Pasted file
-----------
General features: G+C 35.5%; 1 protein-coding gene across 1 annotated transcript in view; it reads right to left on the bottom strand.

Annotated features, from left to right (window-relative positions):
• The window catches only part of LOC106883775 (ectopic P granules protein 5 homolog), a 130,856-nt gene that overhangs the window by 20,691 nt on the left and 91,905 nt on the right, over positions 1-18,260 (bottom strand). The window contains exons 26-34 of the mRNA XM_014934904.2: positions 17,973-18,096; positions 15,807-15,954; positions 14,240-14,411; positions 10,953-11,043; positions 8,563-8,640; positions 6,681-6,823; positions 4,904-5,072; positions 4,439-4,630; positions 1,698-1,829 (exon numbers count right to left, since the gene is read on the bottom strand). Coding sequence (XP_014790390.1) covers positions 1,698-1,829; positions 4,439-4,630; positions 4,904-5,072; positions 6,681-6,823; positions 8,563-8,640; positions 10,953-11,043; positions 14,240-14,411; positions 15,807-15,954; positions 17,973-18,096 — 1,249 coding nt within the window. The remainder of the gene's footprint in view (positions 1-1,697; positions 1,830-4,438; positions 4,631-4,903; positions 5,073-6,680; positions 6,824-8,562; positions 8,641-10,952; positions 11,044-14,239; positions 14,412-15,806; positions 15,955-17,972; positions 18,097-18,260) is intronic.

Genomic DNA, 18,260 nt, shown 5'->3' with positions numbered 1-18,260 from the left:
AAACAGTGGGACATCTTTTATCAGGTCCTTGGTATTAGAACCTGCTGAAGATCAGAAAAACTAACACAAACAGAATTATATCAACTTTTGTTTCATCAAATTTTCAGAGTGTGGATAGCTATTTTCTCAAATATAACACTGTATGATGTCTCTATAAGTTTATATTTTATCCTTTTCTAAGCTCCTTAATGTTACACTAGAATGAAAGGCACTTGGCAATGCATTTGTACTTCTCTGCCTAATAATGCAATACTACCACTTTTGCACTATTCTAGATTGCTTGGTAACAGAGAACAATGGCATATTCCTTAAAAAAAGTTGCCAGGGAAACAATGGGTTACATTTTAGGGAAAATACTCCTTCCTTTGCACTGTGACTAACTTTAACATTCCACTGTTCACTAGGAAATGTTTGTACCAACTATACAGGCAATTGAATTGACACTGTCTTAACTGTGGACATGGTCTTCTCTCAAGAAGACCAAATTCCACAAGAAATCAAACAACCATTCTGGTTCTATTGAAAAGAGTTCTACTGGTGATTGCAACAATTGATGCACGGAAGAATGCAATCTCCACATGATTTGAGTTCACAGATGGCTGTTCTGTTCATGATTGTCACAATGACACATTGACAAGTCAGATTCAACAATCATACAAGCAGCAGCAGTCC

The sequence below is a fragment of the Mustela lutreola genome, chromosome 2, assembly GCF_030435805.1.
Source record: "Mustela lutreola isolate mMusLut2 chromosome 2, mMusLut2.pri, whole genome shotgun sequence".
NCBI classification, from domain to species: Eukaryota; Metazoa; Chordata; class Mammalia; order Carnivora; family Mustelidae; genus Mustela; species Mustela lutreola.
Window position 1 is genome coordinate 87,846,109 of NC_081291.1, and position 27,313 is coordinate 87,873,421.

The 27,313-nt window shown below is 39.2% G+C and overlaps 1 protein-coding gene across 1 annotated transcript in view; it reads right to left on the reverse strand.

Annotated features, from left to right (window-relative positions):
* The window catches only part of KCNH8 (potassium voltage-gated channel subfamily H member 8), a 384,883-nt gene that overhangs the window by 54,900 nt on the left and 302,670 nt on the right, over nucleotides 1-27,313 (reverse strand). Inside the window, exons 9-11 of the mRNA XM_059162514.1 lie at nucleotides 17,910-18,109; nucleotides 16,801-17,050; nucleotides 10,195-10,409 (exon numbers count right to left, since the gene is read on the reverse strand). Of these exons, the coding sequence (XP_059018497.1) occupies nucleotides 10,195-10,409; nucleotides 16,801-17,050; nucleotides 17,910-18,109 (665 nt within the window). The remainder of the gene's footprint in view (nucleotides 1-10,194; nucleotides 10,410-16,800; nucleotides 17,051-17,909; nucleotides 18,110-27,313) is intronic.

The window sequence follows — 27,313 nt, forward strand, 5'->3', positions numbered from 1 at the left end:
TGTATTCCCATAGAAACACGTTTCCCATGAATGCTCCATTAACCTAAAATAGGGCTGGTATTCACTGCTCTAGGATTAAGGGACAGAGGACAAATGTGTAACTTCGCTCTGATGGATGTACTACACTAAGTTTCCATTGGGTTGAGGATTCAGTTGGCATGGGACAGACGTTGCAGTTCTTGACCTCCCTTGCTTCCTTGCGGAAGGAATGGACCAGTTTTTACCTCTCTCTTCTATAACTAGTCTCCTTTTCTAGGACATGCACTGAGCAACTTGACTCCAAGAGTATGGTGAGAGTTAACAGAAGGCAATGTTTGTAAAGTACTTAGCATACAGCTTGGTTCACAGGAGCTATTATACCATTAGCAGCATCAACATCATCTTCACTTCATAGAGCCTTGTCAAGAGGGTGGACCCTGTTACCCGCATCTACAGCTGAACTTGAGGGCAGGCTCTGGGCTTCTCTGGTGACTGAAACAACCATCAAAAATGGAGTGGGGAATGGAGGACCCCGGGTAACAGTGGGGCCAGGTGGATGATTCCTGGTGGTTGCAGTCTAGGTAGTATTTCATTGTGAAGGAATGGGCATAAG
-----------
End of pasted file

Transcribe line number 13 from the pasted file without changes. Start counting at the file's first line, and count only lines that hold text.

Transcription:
The window sequence follows — 27,313 nt, forward strand, 5'->3', positions numbered from 1 at the left end: